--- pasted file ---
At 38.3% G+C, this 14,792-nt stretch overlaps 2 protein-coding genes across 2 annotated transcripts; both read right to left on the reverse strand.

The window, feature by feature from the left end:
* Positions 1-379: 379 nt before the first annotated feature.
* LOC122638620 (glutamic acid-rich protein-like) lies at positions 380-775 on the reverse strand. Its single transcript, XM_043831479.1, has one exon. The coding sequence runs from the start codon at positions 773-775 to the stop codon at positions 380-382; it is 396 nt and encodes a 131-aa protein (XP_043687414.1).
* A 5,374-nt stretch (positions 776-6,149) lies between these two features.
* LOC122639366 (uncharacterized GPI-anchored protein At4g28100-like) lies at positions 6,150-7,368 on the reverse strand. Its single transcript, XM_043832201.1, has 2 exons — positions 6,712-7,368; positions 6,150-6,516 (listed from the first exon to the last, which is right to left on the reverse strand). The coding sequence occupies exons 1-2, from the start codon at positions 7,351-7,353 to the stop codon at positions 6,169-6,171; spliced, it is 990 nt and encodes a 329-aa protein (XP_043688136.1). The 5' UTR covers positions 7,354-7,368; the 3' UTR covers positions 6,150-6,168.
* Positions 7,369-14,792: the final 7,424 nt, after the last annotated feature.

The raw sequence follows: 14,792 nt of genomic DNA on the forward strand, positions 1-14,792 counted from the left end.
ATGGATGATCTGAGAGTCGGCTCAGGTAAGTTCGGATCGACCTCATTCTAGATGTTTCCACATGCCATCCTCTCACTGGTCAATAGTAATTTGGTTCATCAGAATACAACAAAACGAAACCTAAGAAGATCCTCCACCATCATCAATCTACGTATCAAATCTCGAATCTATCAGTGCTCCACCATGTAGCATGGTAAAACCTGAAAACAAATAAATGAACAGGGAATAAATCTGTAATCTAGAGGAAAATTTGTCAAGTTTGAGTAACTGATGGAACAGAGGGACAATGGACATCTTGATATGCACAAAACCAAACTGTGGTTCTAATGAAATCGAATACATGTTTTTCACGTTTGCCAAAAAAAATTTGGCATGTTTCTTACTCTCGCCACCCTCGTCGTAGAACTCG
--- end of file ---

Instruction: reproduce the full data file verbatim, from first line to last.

At 38.3% G+C, this 14,792-nt stretch overlaps 2 protein-coding genes across 2 annotated transcripts; both read right to left on the reverse strand.

The window, feature by feature from the left end:
* Positions 1-379: 379 nt before the first annotated feature.
* LOC122638620 (glutamic acid-rich protein-like) lies at positions 380-775 on the reverse strand. Its single transcript, XM_043831479.1, has one exon. The coding sequence runs from the start codon at positions 773-775 to the stop codon at positions 380-382; it is 396 nt and encodes a 131-aa protein (XP_043687414.1).
* A 5,374-nt stretch (positions 776-6,149) lies between these two features.
* LOC122639366 (uncharacterized GPI-anchored protein At4g28100-like) lies at positions 6,150-7,368 on the reverse strand. Its single transcript, XM_043832201.1, has 2 exons — positions 6,712-7,368; positions 6,150-6,516 (listed from the first exon to the last, which is right to left on the reverse strand). The coding sequence occupies exons 1-2, from the start codon at positions 7,351-7,353 to the stop codon at positions 6,169-6,171; spliced, it is 990 nt and encodes a 329-aa protein (XP_043688136.1). The 5' UTR covers positions 7,354-7,368; the 3' UTR covers positions 6,150-6,168.
* Positions 7,369-14,792: the final 7,424 nt, after the last annotated feature.

The raw sequence follows: 14,792 nt of genomic DNA on the forward strand, positions 1-14,792 counted from the left end.
ATGGATGATCTGAGAGTCGGCTCAGGTAAGTTCGGATCGACCTCATTCTAGATGTTTCCACATGCCATCCTCTCACTGGTCAATAGTAATTTGGTTCATCAGAATACAACAAAACGAAACCTAAGAAGATCCTCCACCATCATCAATCTACGTATCAAATCTCGAATCTATCAGTGCTCCACCATGTAGCATGGTAAAACCTGAAAACAAATAAATGAACAGGGAATAAATCTGTAATCTAGAGGAAAATTTGTCAAGTTTGAGTAACTGATGGAACAGAGGGACAATGGACATCTTGATATGCACAAAACCAAACTGTGGTTCTAATGAAATCGAATACATGTTTTTCACGTTTGCCAAAAAAAATTTGGCATGTTTCTTACTCTCGCCACCCTCGTCGTAGAACTCG